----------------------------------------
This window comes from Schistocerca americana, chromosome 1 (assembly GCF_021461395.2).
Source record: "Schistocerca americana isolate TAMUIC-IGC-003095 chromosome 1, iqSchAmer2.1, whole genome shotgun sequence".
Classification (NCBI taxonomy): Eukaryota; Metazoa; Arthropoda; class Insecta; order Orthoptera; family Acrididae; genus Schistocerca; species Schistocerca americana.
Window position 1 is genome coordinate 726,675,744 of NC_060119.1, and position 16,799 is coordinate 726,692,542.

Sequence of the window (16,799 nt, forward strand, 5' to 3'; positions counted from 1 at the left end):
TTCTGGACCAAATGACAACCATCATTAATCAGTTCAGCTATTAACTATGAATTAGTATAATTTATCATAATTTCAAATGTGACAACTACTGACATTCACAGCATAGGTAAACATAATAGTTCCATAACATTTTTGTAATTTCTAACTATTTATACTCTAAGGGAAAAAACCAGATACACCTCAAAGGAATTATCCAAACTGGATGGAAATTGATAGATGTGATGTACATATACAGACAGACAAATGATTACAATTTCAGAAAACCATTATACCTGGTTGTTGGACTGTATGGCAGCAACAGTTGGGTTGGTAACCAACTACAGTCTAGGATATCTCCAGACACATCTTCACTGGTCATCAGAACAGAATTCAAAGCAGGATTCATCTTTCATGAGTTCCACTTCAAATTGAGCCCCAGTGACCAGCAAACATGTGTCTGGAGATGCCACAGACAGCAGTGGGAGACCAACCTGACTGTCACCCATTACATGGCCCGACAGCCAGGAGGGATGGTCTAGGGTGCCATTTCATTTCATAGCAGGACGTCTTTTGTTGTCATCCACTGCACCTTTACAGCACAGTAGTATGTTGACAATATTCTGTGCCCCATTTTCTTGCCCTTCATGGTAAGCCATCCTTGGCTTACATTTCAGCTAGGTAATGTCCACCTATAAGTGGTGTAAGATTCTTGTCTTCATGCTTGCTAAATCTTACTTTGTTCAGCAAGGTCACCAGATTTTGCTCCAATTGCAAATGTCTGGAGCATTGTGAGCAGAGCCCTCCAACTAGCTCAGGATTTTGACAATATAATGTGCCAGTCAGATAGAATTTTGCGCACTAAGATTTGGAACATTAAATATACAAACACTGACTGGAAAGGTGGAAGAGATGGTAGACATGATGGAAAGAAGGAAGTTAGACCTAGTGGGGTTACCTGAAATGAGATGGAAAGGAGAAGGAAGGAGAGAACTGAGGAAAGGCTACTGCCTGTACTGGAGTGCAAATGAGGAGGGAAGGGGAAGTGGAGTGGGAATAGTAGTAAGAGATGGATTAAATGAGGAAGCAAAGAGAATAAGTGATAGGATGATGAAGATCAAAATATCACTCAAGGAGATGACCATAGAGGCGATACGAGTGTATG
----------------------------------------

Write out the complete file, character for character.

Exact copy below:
This window comes from Schistocerca americana, chromosome 1 (assembly GCF_021461395.2).
Source record: "Schistocerca americana isolate TAMUIC-IGC-003095 chromosome 1, iqSchAmer2.1, whole genome shotgun sequence".
Classification (NCBI taxonomy): Eukaryota; Metazoa; Arthropoda; class Insecta; order Orthoptera; family Acrididae; genus Schistocerca; species Schistocerca americana.
Window position 1 is genome coordinate 726,675,744 of NC_060119.1, and position 16,799 is coordinate 726,692,542.

Sequence of the window (16,799 nt, forward strand, 5' to 3'; positions counted from 1 at the left end):
TTCTGGACCAAATGACAACCATCATTAATCAGTTCAGCTATTAACTATGAATTAGTATAATTTATCATAATTTCAAATGTGACAACTACTGACATTCACAGCATAGGTAAACATAATAGTTCCATAACATTTTTGTAATTTCTAACTATTTATACTCTAAGGGAAAAAACCAGATACACCTCAAAGGAATTATCCAAACTGGATGGAAATTGATAGATGTGATGTACATATACAGACAGACAAATGATTACAATTTCAGAAAACCATTATACCTGGTTGTTGGACTGTATGGCAGCAACAGTTGGGTTGGTAACCAACTACAGTCTAGGATATCTCCAGACACATCTTCACTGGTCATCAGAACAGAATTCAAAGCAGGATTCATCTTTCATGAGTTCCACTTCAAATTGAGCCCCAGTGACCAGCAAACATGTGTCTGGAGATGCCACAGACAGCAGTGGGAGACCAACCTGACTGTCACCCATTACATGGCCCGACAGCCAGGAGGGATGGTCTAGGGTGCCATTTCATTTCATAGCAGGACGTCTTTTGTTGTCATCCACTGCACCTTTACAGCACAGTAGTATGTTGACAATATTCTGTGCCCCATTTTCTTGCCCTTCATGGTAAGCCATCCTTGGCTTACATTTCAGCTAGGTAATGTCCACCTATAAGTGGTGTAAGATTCTTGTCTTCATGCTTGCTAAATCTTACTTTGTTCAGCAAGGTCACCAGATTTTGCTCCAATTGCAAATGTCTGGAGCATTGTGAGCAGAGCCCTCCAACTAGCTCAGGATTTTGACAATATAATGTGCCAGTCAGATAGAATTTTGCGCACTAAGATTTGGAACATTAAATATACAAACACTGACTGGAAAGGTGGAAGAGATGGTAGACATGATGGAAAGAAGGAAGTTAGACCTAGTGGGGTTACCTGAAATGAGATGGAAAGGAGAAGGAAGGAGAGAACTGAGGAAAGGCTACTGCCTGTACTGGAGTGCAAATGAGGAGGGAAGGGGAAGTGGAGTGGGAATAGTAGTAAGAGATGGATTAAATGAGGAAGCAAAGAGAATAAGTGATAGGATGATGAAGATCAAAATATCACTCAAGGAGATGACCATAGAGGCGATACGAGTGTATG